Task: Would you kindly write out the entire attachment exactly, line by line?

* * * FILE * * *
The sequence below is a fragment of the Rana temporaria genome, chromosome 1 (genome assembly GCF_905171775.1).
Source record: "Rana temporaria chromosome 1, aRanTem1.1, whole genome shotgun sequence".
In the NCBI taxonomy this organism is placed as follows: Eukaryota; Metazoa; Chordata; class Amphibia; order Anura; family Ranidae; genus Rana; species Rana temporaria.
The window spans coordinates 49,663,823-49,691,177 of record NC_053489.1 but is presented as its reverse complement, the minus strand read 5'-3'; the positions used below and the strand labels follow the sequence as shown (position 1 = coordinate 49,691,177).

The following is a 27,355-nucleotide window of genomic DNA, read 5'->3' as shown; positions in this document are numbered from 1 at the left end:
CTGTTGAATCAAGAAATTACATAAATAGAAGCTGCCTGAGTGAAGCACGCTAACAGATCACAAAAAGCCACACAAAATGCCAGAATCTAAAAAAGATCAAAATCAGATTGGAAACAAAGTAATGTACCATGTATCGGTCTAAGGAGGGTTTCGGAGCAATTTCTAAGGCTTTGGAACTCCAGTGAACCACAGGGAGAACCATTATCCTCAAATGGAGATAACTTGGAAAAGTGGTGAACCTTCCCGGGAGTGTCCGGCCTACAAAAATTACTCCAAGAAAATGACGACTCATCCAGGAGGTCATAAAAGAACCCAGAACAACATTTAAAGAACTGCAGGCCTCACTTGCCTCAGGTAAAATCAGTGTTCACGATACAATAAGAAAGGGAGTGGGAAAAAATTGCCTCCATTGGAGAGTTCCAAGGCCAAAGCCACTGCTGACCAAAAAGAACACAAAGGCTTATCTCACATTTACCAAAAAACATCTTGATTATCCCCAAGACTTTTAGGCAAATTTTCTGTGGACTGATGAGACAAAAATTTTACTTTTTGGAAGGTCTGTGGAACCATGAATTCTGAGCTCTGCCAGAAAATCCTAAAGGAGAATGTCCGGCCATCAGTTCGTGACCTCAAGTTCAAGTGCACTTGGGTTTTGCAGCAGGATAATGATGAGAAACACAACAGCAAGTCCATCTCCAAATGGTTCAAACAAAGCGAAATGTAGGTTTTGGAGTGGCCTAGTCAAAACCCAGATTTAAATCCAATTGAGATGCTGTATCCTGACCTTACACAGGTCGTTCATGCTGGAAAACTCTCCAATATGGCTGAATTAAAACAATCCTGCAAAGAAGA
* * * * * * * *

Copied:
The sequence below is a fragment of the Rana temporaria genome, chromosome 1 (genome assembly GCF_905171775.1).
Source record: "Rana temporaria chromosome 1, aRanTem1.1, whole genome shotgun sequence".
In the NCBI taxonomy this organism is placed as follows: Eukaryota; Metazoa; Chordata; class Amphibia; order Anura; family Ranidae; genus Rana; species Rana temporaria.
The window spans coordinates 49,663,823-49,691,177 of record NC_053489.1 but is presented as its reverse complement, the minus strand read 5'-3'; the positions used below and the strand labels follow the sequence as shown (position 1 = coordinate 49,691,177).

The following is a 27,355-nucleotide window of genomic DNA, read 5'->3' as shown; positions in this document are numbered from 1 at the left end:
CTGTTGAATCAAGAAATTACATAAATAGAAGCTGCCTGAGTGAAGCACGCTAACAGATCACAAAAAGCCACACAAAATGCCAGAATCTAAAAAAGATCAAAATCAGATTGGAAACAAAGTAATGTACCATGTATCGGTCTAAGGAGGGTTTCGGAGCAATTTCTAAGGCTTTGGAACTCCAGTGAACCACAGGGAGAACCATTATCCTCAAATGGAGATAACTTGGAAAAGTGGTGAACCTTCCCGGGAGTGTCCGGCCTACAAAAATTACTCCAAGAAAATGACGACTCATCCAGGAGGTCATAAAAGAACCCAGAACAACATTTAAAGAACTGCAGGCCTCACTTGCCTCAGGTAAAATCAGTGTTCACGATACAATAAGAAAGGGAGTGGGAAAAAATTGCCTCCATTGGAGAGTTCCAAGGCCAAAGCCACTGCTGACCAAAAAGAACACAAAGGCTTATCTCACATTTACCAAAAAACATCTTGATTATCCCCAAGACTTTTAGGCAAATTTTCTGTGGACTGATGAGACAAAAATTTTACTTTTTGGAAGGTCTGTGGAACCATGAATTCTGAGCTCTGCCAGAAAATCCTAAAGGAGAATGTCCGGCCATCAGTTCGTGACCTCAAGTTCAAGTGCACTTGGGTTTTGCAGCAGGATAATGATGAGAAACACAACAGCAAGTCCATCTCCAAATGGTTCAAACAAAGCGAAATGTAGGTTTTGGAGTGGCCTAGTCAAAACCCAGATTTAAATCCAATTGAGATGCTGTATCCTGACCTTACACAGGTCGTTCATGCTGGAAAACTCTCCAATATGGCTGAATTAAAACAATCCTGCAAAGAAGA